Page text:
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EDWARD RUSCHA

by Marlena Donohue

(Los Angeles County Museum of Art, West Hollywood) During an April show in London of new works by Venice-based artist Edward Ruscha, the London Independent featured a chit-chat between Ruscha and fellow Venice resident, Dennis Hopper. The pair interviewed each other in a kind of free-form, totally-groovy-Studio 54 reminiscence of the ‘60s. Titled The Pop Fathers, the dialogue was sprinkled with phrases like “the music was on fire then", “it was absolutely vital man." Hopper reassures Ruscha that his stature as an artist is bigger than a locale. Ruscha answers that he was fed by the ugly, weird beauty that is L.A., with its concrete sprawl, its freeways, and its interminable, hypnotic driving.


"Standard Station", screenprint on
commercial buff paper, cut edges, 1966.
Photo: Dan Dennehy.



"Heaven,” soap-ground aquatint
on Somerset cream paper, 1988.
Photo: Dan Dennehy.











"Hell,” soap-ground aquatint on
Somerset cream paper, 1988.
Photo: Dan Dennehy.
Like actor/artist Hopper, Edward Ruscha is indeed an international art star born in Nebraska, raised in Oklahoma City, but schooled and molded right here. As such his brand of Pop art is decanted through a prism that is uniquely regional; when you see those crimson skies in a Ruscha print, the sort that occur in L.A.’s seasonless Octobers, you know exactly where you are; when you see the Hollywood sign stenciled and fantastic as life here can get, you know exactly where you are.

Ruscha’s special brand of SoCal Pop can be felt throughout the 200 images in this excellent retrospective of prints and artist's books. Many of the most famous works on view--like the first deadpan multiple photos of Sunset Boulevard, or the familiar Standard (1966)--have made the rounds through international venues over the years. But it is a treat to see them en masse.

Ruscha grew out of the beat generation of the ‘60s, symbolized by Alan Ginsberg’s Howl, Jack Kerouwac’s prolonged adolescent antics and Jack Pollock’s hell raising. He mastered that paradigm but was young, talented and slick enough to see an ethos using itself up.

So he took the best of it, added what he absorbed in the circle of Warhol and New York to come up with something new in its day: that blend of wacky experimentation and heady, tight process loosely described as west coast Pop art. Ruscha was primed for Pop because he began as a commercial artist. He studied at Chouinard, thus cut his teeth on strong theory and good craft. As you’ll see through the show, he is an absolutely astute technician who thinks through every mark and keeps his process so controlled we could marvel at that alone. Like the gesture painters that were his first inspiration, Ruscha is interested in the abstract mark, the graphic quality of line, the energy of color and texture, and the ability of all those abstract means to carry lots of complex information. It is tempting to focus on his use of odd materials--gun powder, blood, egg yolk--as signs of Pop’s co-mingling of low and high art, but he seems to me most and always interested in pigment on surface and common objects as icons.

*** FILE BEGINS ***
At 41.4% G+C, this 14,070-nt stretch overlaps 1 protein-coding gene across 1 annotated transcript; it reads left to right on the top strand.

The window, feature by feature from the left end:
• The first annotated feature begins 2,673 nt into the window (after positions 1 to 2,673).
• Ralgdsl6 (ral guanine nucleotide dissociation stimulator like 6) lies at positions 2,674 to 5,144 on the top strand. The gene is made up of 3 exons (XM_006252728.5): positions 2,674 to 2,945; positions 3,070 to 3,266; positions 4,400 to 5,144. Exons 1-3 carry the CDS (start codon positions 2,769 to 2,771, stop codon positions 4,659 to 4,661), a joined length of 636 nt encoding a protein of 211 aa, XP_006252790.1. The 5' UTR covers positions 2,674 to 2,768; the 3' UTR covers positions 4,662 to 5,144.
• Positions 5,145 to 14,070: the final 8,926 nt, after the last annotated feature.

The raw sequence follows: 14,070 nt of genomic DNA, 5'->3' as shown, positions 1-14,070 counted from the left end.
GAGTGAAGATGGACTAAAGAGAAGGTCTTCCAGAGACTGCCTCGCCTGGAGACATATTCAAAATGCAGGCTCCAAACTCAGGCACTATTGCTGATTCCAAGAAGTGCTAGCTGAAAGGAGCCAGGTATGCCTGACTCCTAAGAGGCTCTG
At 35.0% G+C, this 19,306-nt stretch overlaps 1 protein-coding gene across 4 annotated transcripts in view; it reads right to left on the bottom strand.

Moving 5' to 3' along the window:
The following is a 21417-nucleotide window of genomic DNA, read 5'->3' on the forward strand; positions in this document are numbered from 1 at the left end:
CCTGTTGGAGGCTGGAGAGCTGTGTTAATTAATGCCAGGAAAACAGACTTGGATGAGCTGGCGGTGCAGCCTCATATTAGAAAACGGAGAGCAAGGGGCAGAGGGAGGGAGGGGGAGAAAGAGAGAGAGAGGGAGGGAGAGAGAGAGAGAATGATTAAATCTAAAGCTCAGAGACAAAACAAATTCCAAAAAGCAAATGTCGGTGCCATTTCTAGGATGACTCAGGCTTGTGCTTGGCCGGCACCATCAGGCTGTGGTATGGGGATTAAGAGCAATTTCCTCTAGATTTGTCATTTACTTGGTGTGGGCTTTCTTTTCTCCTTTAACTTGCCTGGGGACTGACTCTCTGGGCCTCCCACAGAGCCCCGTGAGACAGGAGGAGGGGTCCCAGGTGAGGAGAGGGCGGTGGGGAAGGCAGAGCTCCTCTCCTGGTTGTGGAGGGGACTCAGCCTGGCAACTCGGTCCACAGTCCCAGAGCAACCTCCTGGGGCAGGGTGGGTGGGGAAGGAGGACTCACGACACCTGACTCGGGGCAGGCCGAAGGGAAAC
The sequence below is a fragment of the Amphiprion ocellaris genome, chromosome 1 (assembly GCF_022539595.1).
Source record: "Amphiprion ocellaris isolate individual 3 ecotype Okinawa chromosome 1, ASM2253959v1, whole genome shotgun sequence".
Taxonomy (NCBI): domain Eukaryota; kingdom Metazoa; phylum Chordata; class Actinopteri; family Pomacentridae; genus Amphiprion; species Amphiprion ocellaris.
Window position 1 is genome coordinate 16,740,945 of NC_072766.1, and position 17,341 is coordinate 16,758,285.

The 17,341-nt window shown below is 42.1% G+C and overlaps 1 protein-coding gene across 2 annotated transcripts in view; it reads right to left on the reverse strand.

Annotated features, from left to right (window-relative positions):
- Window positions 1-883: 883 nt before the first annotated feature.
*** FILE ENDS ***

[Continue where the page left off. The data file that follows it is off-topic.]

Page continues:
Though some of the more recent prints like 51% Angel, 49% Devil get formulaic, these works are for the most part visually engaging. The show is also a terrific de facto refresher course on the post-modern history of print-making. When the ‘60s co-opted mass media and common objects as the purview of high culture, the screen print and lithograph, used until then mostly for mass marketing, got a huge shot in the arm. Print shops that specialized in working with blue chip artists sprung up, like our own Tamarind and Gemini G.E.L. This history can’t be avoided as a subtext behind this show.

Ruscha built a career on this great ironic tension between graphic means and the resonance of language, between the notion of an official art academy butting up against a gritty real world, between the magic of the artist’s touch and dispassionate precision of mass production. All these very groovy indeed juxtapositions lie at the heart of much good conceptual art today (Barbara Kruger, John Baldessari, tons of others), so that father of Pop though he be, Ruscha points backward and forward and manages to remain ever with it, man.


"51% Angel/49% Devil,"
lithograph on white Rives
BFK paper, torn and
deckle edges, 1984.
Photo: Dan Dennehy.